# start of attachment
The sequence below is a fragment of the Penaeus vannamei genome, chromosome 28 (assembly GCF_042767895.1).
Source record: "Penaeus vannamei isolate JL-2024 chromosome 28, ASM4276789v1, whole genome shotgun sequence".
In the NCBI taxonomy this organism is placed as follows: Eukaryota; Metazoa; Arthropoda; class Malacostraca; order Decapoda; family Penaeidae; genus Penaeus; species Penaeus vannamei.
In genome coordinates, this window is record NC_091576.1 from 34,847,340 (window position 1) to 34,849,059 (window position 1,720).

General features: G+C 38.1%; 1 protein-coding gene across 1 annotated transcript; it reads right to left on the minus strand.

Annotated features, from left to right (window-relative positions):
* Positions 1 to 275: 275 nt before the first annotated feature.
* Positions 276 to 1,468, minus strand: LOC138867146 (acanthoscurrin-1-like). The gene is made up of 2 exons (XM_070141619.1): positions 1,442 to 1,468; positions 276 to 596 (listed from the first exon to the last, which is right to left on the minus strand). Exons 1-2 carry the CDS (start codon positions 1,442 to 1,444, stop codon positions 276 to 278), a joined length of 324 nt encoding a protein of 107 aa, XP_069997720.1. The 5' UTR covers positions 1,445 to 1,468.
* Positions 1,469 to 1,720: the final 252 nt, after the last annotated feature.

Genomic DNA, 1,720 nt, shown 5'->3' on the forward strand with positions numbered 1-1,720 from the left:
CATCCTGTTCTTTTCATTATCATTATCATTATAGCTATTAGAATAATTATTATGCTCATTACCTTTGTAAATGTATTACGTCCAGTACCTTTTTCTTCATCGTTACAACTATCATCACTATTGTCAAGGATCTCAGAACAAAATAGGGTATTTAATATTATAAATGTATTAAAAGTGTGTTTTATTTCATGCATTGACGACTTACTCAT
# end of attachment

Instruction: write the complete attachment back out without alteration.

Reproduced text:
The sequence below is a fragment of the Penaeus vannamei genome, chromosome 28 (assembly GCF_042767895.1).
Source record: "Penaeus vannamei isolate JL-2024 chromosome 28, ASM4276789v1, whole genome shotgun sequence".
In the NCBI taxonomy this organism is placed as follows: Eukaryota; Metazoa; Arthropoda; class Malacostraca; order Decapoda; family Penaeidae; genus Penaeus; species Penaeus vannamei.
In genome coordinates, this window is record NC_091576.1 from 34,847,340 (window position 1) to 34,849,059 (window position 1,720).

General features: G+C 38.1%; 1 protein-coding gene across 1 annotated transcript; it reads right to left on the minus strand.

Annotated features, from left to right (window-relative positions):
* Positions 1 to 275: 275 nt before the first annotated feature.
* Positions 276 to 1,468, minus strand: LOC138867146 (acanthoscurrin-1-like). The gene is made up of 2 exons (XM_070141619.1): positions 1,442 to 1,468; positions 276 to 596 (listed from the first exon to the last, which is right to left on the minus strand). Exons 1-2 carry the CDS (start codon positions 1,442 to 1,444, stop codon positions 276 to 278), a joined length of 324 nt encoding a protein of 107 aa, XP_069997720.1. The 5' UTR covers positions 1,445 to 1,468.
* Positions 1,469 to 1,720: the final 252 nt, after the last annotated feature.

Genomic DNA, 1,720 nt, shown 5'->3' on the forward strand with positions numbered 1-1,720 from the left:
CATCCTGTTCTTTTCATTATCATTATCATTATAGCTATTAGAATAATTATTATGCTCATTACCTTTGTAAATGTATTACGTCCAGTACCTTTTTCTTCATCGTTACAACTATCATCACTATTGTCAAGGATCTCAGAACAAAATAGGGTATTTAATATTATAAATGTATTAAAAGTGTGTTTTATTTCATGCATTGACGACTTACTCAT